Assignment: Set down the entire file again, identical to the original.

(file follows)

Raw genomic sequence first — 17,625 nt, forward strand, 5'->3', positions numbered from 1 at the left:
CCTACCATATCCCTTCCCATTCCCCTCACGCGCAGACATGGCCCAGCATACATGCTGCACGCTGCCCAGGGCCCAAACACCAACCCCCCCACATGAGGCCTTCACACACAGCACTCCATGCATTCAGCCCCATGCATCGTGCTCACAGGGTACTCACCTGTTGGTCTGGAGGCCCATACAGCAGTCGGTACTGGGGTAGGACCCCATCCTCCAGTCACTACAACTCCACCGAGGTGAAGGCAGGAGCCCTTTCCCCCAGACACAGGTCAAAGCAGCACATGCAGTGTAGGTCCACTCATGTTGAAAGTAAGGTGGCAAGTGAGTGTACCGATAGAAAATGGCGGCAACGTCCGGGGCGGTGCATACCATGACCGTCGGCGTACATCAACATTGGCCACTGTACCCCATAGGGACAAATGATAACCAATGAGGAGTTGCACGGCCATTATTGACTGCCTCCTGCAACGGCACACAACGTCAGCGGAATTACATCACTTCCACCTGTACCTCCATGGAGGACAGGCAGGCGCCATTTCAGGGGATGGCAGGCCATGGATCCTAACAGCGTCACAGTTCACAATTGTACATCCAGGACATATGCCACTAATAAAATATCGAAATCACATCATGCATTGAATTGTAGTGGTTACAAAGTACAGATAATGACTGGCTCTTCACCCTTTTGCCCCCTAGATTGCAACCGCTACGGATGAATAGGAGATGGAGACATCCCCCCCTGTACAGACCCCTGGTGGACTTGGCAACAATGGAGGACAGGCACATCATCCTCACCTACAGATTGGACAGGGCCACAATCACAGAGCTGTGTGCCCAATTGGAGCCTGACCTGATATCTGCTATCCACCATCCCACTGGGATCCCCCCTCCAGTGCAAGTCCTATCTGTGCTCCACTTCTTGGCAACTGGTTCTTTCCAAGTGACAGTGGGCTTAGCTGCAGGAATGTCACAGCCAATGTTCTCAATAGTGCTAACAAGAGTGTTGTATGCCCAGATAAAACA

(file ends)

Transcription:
Raw genomic sequence first — 17,625 nt, forward strand, 5'->3', positions numbered from 1 at the left:
CCTACCATATCCCTTCCCATTCCCCTCACGCGCAGACATGGCCCAGCATACATGCTGCACGCTGCCCAGGGCCCAAACACCAACCCCCCCACATGAGGCCTTCACACACAGCACTCCATGCATTCAGCCCCATGCATCGTGCTCACAGGGTACTCACCTGTTGGTCTGGAGGCCCATACAGCAGTCGGTACTGGGGTAGGACCCCATCCTCCAGTCACTACAACTCCACCGAGGTGAAGGCAGGAGCCCTTTCCCCCAGACACAGGTCAAAGCAGCACATGCAGTGTAGGTCCACTCATGTTGAAAGTAAGGTGGCAAGTGAGTGTACCGATAGAAAATGGCGGCAACGTCCGGGGCGGTGCATACCATGACCGTCGGCGTACATCAACATTGGCCACTGTACCCCATAGGGACAAATGATAACCAATGAGGAGTTGCACGGCCATTATTGACTGCCTCCTGCAACGGCACACAACGTCAGCGGAATTACATCACTTCCACCTGTACCTCCATGGAGGACAGGCAGGCGCCATTTCAGGGGATGGCAGGCCATGGATCCTAACAGCGTCACAGTTCACAATTGTACATCCAGGACATATGCCACTAATAAAATATCGAAATCACATCATGCATTGAATTGTAGTGGTTACAAAGTACAGATAATGACTGGCTCTTCACCCTTTTGCCCCCTAGATTGCAACCGCTACGGATGAATAGGAGATGGAGACATCCCCCCCTGTACAGACCCCTGGTGGACTTGGCAACAATGGAGGACAGGCACATCATCCTCACCTACAGATTGGACAGGGCCACAATCACAGAGCTGTGTGCCCAATTGGAGCCTGACCTGATATCTGCTATCCACCATCCCACTGGGATCCCCCCTCCAGTGCAAGTCCTATCTGTGCTCCACTTCTTGGCAACTGGTTCTTTCCAAGTGACAGTGGGCTTAGCTGCAGGAATGTCACAGCCAATGTTCTCAATAGTGCTAACAAGAGTGTTGTATGCCCAGATAAAACA